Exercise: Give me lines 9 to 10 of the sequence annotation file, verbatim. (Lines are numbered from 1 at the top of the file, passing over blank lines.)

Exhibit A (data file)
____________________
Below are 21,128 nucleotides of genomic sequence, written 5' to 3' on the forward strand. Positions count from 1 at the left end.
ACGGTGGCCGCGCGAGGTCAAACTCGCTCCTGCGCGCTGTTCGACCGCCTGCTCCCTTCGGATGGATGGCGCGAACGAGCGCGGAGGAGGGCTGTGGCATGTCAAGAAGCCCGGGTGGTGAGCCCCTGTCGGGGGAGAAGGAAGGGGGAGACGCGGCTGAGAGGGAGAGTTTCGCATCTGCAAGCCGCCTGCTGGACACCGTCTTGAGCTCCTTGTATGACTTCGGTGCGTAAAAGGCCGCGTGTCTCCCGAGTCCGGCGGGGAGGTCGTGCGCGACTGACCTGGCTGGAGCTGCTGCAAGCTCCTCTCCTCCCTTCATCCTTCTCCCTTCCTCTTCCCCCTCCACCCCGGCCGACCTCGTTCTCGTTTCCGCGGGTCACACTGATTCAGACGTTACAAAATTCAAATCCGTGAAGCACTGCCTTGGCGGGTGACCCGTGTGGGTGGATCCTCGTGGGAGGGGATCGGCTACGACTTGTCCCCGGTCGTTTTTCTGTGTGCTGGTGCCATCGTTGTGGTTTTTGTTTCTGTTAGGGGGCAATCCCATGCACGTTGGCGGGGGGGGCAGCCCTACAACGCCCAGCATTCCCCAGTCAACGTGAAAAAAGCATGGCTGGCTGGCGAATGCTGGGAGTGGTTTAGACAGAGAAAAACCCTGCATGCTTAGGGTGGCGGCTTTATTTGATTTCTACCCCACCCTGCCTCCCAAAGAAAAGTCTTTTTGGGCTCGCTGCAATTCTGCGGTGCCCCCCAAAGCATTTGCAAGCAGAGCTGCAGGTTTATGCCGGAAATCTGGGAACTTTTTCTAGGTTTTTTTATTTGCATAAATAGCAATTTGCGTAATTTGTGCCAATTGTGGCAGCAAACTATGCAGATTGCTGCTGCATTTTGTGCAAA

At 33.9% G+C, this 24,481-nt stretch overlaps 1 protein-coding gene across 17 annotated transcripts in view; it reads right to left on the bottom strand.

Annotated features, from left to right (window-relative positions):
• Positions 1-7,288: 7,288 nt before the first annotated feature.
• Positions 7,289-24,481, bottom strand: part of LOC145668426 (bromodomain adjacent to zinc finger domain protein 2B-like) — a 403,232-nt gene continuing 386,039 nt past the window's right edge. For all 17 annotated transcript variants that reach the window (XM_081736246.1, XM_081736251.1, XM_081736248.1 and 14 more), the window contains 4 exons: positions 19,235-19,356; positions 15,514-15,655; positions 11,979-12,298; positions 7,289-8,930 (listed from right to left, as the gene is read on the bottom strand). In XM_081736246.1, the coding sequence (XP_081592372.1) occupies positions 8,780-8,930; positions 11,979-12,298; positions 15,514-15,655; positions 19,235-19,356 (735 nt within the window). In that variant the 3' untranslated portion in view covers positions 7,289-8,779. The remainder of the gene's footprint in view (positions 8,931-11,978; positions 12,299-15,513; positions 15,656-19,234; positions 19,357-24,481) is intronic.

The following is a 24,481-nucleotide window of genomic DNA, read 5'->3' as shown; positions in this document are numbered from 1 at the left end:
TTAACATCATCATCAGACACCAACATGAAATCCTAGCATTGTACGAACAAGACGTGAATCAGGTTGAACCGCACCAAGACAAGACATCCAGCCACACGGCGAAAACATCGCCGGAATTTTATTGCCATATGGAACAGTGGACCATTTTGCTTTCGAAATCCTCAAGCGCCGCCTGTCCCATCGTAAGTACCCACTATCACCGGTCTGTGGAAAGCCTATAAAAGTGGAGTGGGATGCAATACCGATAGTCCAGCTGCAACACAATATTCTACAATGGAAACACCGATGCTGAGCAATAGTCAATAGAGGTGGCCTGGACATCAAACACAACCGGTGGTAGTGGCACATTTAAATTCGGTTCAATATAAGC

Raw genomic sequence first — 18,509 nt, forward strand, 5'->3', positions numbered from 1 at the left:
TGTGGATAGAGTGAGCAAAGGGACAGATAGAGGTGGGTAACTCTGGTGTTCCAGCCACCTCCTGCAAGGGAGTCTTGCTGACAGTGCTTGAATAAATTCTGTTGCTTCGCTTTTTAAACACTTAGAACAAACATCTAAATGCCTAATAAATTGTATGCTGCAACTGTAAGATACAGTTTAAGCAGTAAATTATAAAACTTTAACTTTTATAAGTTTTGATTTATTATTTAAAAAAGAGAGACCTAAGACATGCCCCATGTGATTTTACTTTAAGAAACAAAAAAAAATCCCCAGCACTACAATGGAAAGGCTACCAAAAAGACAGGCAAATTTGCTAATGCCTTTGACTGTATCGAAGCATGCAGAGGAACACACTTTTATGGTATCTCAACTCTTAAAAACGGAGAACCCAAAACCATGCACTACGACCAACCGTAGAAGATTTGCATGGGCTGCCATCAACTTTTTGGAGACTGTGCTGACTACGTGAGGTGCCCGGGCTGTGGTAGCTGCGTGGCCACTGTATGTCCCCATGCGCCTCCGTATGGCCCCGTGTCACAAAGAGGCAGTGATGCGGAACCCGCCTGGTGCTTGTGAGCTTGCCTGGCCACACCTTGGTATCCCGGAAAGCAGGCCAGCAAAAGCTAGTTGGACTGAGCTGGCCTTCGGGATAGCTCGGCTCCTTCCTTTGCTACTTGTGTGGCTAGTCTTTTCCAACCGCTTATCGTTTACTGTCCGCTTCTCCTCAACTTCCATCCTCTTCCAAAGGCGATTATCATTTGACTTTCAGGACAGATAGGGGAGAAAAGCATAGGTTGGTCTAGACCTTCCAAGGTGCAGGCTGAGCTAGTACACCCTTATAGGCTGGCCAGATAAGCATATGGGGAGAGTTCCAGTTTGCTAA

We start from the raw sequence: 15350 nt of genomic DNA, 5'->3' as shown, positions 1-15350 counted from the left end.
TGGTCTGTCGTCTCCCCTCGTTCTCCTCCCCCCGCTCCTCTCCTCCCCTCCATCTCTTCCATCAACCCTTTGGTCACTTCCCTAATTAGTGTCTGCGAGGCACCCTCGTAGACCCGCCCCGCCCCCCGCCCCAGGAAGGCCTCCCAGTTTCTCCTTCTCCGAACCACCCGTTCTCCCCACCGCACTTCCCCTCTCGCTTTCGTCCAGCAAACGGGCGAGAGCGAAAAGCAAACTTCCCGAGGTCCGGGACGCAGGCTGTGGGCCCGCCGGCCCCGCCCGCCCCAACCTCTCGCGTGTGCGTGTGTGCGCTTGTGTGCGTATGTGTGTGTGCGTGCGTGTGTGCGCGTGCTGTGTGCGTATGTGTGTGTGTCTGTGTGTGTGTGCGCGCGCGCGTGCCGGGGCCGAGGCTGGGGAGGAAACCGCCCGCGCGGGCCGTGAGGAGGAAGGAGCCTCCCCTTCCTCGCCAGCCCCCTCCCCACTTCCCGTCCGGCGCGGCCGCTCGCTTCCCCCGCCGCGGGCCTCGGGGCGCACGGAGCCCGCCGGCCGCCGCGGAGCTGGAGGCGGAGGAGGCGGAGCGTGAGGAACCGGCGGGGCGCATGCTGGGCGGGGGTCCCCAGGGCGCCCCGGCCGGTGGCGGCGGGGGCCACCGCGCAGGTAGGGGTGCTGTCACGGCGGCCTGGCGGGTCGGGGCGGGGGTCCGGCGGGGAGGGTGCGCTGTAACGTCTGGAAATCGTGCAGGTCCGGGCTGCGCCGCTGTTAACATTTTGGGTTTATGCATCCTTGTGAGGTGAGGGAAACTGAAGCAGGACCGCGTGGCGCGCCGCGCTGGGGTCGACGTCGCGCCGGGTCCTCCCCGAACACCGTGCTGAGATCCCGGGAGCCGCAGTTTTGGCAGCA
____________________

Raw genomic sequence first — 18,509 nt, forward strand, 5'->3', positions numbered from 1 at the left:
TGTGGATAGAGTGAGCAAAGGGACAGATAGAGGTGGGTAACTCTGGTGTTCCAGCCACCTCCTGCAAGGGAGTCTTGCTGACAGTGCTTGAATAAATTCTGTTGCTTCGCTTTTTAAACACTTAGAACAAACATCTAAATGCCTAATAAATTGTATGCTGCAACTGTAAGATACAGTTTAAGCAGTAAATTATAAAACTTTAACTTTTATAAGTTTTGATTTATTATTTAAAAAAGAGAGACCTAAGACATGCCCCATGTGATTTTACTTTAAGAAACAAAAAAAAATCCCCAGCACTACAATGGAAAGGCTACCAAAAAGACAGGCAAATTTGCTAATGCCTTTGACTGTATCGAAGCATGCAGAGGAACACACTTTTATGGTATCTCAACTCTTAAAAACGGAGAACCCAAAACCATGCACTACGACCAACCGTAGAAGATTTGCATGGGCTGCCATCAACTTTTTGGAGACTGTGCTGACTACGTGAGGTGCCCGGGCTGTGGTAGCTGCGTGGCCACTGTATGTCCCCATGCGCCTCCGTATGGCCCCGTGTCACAAAGAGGCAGTGATGCGGAACCCGCCTGGTGCTTGTGAGCTTGCCTGGCCACACCTTGGTATCCCGGAAAGCAGGCCAGCAAAAGCTAGTTGGACTGAGCTGGCCTTCGGGATAGCTCGGCTCCTTCCTTTGCTACTTGTGTGGCTAGTCTTTTCCAACCGCTTATCGTTTACTGTCCGCTTCTCCTCAACTTCCATCCTCTTCCAAAGGCGATTATCATTTGACTTTCAGGACAGATAGGGGAGAAAAGCATAGGTTGGTCTAGACCTTCCAAGGTGCAGGCTGAGCTAGTACACCCTTATAGGCTGGCCAGATAAGCATATGGGGAGAGTTCCAGTTTGCTAA